The South Sea Bubble was an 18th century speculative bubble involving the shares of the South Sea Company, a British international trading firm that was granted a monopoly in trade with Spain’s colonies in South America and the West Indies. In exchange for these exclusive trading rights, the company bore England’s war debt. When investors recognized the potential profits to be made from trade with the gold and silver-rich South American colonies, they bid the South Sea Company’s shares to incredible heights in a common speculative bubble fashion. Not long after substantially all classes of British society were fully engaged in wild stock speculation, the South Sea Bubble popped and stock prices violently collapsed, financially spoiling their investors.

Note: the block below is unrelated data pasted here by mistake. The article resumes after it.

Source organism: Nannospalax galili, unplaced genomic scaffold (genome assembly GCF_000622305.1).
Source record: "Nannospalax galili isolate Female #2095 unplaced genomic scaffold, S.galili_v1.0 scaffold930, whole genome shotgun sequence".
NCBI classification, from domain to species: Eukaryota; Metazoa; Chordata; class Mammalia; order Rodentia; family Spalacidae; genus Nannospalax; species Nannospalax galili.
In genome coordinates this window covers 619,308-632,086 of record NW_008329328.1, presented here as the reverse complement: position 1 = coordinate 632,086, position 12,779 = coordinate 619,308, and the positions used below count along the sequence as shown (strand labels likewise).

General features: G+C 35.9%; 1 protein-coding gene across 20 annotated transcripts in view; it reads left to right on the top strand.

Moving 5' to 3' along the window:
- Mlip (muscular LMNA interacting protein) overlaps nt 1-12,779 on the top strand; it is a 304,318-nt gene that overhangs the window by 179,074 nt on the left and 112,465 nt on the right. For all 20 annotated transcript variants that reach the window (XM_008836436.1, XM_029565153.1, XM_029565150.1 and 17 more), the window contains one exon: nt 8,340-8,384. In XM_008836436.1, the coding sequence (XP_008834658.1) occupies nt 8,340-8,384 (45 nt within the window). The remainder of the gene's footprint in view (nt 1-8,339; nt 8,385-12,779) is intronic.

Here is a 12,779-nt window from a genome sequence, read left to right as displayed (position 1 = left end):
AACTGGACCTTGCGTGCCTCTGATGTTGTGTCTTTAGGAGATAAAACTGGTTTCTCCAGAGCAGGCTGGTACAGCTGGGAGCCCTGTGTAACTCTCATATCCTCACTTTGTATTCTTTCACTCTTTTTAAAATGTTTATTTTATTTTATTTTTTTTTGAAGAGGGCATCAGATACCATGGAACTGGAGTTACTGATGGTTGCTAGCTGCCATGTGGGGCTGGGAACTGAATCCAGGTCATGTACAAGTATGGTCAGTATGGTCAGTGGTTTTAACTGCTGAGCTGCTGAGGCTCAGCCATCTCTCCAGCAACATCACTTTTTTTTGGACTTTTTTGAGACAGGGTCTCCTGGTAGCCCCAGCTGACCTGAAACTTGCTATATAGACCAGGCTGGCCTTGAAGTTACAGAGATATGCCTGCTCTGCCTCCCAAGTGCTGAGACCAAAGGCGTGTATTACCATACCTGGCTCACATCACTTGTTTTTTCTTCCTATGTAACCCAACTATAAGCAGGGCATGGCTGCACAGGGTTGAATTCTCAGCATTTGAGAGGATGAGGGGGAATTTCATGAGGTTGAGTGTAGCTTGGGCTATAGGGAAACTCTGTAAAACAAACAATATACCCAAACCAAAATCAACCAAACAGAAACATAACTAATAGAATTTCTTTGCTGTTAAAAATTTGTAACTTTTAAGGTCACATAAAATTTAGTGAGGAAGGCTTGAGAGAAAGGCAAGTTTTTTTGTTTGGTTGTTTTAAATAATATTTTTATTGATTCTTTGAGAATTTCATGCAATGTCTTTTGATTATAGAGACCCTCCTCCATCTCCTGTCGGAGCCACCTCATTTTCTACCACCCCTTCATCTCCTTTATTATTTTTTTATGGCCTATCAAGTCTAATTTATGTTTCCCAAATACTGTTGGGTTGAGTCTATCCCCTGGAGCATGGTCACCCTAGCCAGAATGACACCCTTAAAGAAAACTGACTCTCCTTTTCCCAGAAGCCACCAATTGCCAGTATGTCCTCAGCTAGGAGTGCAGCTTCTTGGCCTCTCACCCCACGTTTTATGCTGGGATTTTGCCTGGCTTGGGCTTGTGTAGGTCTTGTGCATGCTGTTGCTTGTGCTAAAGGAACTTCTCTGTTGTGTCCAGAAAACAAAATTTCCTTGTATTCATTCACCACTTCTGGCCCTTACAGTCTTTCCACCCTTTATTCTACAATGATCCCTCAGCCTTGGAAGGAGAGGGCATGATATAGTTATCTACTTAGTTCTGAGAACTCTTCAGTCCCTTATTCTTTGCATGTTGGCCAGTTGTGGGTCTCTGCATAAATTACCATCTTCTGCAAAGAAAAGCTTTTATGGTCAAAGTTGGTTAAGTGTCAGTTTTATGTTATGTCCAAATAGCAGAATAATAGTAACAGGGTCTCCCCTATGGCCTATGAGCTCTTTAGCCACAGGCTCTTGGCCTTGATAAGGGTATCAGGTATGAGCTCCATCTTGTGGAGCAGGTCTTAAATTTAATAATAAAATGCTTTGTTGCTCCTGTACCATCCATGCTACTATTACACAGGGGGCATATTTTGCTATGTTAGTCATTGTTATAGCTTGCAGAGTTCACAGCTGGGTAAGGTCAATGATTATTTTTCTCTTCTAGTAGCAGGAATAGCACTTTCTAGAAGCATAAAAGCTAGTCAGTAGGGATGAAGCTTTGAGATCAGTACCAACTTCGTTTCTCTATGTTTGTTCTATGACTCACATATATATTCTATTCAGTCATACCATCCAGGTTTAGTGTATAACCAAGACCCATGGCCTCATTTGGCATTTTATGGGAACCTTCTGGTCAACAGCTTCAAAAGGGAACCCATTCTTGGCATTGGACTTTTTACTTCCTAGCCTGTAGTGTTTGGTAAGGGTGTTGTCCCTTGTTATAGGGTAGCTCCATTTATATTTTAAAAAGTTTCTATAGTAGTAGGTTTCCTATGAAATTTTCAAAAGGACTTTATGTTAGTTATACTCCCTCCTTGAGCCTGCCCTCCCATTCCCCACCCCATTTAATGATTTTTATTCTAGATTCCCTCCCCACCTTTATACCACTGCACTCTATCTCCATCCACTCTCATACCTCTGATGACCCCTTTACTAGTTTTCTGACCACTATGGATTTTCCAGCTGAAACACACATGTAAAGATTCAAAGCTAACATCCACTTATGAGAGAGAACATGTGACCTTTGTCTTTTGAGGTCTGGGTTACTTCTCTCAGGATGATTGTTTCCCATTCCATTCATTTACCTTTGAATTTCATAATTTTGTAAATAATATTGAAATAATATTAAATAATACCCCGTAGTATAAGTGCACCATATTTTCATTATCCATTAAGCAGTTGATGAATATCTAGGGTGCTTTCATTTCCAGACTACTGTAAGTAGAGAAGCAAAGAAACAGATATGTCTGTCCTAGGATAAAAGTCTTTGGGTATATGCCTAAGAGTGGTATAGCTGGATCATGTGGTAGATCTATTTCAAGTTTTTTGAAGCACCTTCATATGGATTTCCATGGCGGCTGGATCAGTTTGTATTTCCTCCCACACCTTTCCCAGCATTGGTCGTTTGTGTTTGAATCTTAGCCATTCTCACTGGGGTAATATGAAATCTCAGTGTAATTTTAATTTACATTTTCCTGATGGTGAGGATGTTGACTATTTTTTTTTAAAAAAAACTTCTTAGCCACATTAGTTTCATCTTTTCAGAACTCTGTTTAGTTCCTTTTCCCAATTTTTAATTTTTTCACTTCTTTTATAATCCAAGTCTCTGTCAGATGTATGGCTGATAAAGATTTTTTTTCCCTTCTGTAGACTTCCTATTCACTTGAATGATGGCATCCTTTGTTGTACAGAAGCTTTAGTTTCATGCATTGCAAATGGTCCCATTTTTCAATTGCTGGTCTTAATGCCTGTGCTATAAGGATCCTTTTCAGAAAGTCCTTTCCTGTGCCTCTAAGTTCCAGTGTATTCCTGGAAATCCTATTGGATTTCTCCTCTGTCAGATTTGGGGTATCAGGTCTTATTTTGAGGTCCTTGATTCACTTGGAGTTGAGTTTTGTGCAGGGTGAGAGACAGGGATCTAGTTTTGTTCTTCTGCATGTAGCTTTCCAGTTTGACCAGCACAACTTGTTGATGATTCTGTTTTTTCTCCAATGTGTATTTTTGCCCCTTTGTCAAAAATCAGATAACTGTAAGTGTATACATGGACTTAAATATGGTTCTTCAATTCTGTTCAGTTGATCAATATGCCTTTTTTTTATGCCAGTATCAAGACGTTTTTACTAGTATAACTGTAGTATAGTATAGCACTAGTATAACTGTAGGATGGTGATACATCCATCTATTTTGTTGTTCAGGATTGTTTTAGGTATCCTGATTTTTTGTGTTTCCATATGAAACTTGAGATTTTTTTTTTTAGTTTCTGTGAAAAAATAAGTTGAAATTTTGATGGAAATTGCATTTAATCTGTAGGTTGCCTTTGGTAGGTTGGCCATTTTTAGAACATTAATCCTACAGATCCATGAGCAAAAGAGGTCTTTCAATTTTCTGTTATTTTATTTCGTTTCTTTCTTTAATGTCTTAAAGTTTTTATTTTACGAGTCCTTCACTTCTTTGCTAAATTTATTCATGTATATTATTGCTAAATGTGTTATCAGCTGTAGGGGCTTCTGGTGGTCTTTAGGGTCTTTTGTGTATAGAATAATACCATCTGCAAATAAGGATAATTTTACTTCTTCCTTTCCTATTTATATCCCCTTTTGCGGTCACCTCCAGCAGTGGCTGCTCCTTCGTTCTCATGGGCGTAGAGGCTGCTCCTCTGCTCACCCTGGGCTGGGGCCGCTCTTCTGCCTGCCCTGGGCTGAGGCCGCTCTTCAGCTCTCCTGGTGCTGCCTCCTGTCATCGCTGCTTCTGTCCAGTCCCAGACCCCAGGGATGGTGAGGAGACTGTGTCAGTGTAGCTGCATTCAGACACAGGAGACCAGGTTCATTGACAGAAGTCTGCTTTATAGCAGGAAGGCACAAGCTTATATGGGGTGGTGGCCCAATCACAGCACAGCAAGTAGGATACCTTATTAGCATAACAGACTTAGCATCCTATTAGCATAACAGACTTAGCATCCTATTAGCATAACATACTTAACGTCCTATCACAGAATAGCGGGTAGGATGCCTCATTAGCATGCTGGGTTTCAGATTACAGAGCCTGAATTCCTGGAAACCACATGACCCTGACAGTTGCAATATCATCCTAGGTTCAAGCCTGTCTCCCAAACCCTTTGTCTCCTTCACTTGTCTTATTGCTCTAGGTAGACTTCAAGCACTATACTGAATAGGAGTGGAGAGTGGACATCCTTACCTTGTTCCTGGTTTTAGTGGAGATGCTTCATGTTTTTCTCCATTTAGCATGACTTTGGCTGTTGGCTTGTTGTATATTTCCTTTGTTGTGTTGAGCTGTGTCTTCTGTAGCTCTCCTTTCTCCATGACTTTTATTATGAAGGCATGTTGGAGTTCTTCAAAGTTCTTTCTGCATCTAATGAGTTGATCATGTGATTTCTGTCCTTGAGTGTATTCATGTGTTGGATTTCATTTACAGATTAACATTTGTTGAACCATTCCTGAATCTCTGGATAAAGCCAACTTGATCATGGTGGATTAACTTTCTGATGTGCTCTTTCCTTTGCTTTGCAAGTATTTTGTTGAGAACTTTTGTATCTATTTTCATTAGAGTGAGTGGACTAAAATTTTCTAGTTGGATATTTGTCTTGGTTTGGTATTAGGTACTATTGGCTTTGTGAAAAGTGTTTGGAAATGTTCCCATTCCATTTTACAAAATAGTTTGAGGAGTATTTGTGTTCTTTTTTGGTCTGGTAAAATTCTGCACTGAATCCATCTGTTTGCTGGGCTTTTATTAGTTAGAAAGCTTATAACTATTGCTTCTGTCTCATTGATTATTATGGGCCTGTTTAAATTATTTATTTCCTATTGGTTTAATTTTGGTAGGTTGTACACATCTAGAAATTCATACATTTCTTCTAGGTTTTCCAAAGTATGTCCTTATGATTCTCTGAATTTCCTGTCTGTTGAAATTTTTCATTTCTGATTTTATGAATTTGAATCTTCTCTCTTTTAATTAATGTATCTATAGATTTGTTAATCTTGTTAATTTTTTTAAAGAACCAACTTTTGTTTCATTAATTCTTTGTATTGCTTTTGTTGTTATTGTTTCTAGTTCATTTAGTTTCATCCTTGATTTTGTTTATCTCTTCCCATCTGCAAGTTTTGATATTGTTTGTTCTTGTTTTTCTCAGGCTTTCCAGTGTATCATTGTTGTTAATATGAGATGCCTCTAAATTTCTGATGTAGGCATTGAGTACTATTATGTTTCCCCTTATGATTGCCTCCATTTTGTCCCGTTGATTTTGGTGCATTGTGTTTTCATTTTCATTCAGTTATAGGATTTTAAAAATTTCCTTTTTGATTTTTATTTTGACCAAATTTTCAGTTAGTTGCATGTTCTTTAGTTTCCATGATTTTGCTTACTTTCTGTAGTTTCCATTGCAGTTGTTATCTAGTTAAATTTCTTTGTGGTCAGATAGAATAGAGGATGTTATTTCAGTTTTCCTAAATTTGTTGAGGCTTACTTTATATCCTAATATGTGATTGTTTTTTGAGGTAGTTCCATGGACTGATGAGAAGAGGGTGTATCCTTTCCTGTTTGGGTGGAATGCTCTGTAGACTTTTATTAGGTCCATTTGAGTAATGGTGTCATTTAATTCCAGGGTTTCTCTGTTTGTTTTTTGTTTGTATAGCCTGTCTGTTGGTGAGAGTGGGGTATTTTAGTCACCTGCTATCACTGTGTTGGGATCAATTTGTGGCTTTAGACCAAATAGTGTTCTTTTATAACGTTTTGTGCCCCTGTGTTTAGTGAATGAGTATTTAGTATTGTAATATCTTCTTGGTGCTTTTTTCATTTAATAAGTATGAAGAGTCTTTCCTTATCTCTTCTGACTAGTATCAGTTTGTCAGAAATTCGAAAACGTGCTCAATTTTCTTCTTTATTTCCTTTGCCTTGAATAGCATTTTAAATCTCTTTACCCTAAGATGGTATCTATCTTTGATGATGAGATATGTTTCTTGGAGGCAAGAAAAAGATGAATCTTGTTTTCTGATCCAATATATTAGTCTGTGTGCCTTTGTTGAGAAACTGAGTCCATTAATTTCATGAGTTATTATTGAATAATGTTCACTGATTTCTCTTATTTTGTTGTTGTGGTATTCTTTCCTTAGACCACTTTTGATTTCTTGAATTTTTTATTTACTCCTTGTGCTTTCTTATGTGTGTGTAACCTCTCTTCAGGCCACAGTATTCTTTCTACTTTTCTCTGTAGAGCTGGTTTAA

|Extraordinary Popular Delusions and the Madness of Crowds|